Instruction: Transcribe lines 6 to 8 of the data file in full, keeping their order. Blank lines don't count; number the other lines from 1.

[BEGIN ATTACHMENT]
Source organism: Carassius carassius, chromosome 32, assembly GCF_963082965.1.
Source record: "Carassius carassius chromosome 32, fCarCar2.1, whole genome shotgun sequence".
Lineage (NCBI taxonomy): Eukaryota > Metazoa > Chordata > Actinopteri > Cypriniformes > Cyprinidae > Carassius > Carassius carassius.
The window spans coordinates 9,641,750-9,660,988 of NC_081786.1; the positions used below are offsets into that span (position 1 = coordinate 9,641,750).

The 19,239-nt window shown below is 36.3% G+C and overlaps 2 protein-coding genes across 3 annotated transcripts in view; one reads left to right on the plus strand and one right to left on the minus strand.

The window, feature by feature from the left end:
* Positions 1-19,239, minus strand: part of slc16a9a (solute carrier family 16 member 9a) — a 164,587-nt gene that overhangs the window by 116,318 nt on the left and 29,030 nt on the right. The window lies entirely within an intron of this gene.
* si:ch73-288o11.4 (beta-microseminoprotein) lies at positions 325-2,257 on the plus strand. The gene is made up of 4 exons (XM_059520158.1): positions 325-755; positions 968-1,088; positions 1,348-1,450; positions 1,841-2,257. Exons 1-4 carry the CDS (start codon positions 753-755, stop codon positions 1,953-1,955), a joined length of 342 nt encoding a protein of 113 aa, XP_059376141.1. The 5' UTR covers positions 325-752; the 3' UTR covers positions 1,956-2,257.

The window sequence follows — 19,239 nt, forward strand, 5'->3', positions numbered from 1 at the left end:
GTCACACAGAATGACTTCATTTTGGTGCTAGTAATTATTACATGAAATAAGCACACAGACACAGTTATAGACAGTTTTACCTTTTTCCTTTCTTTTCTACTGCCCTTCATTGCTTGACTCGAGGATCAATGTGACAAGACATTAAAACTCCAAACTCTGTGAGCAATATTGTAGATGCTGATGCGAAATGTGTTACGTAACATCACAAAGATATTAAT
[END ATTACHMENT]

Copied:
The window, feature by feature from the left end:
* Positions 1-19,239, minus strand: part of slc16a9a (solute carrier family 16 member 9a) — a 164,587-nt gene that overhangs the window by 116,318 nt on the left and 29,030 nt on the right. The window lies entirely within an intron of this gene.
* si:ch73-288o11.4 (beta-microseminoprotein) lies at positions 325-2,257 on the plus strand. The gene is made up of 4 exons (XM_059520158.1): positions 325-755; positions 968-1,088; positions 1,348-1,450; positions 1,841-2,257. Exons 1-4 carry the CDS (start codon positions 753-755, stop codon positions 1,953-1,955), a joined length of 342 nt encoding a protein of 113 aa, XP_059376141.1. The 5' UTR covers positions 325-752; the 3' UTR covers positions 1,956-2,257.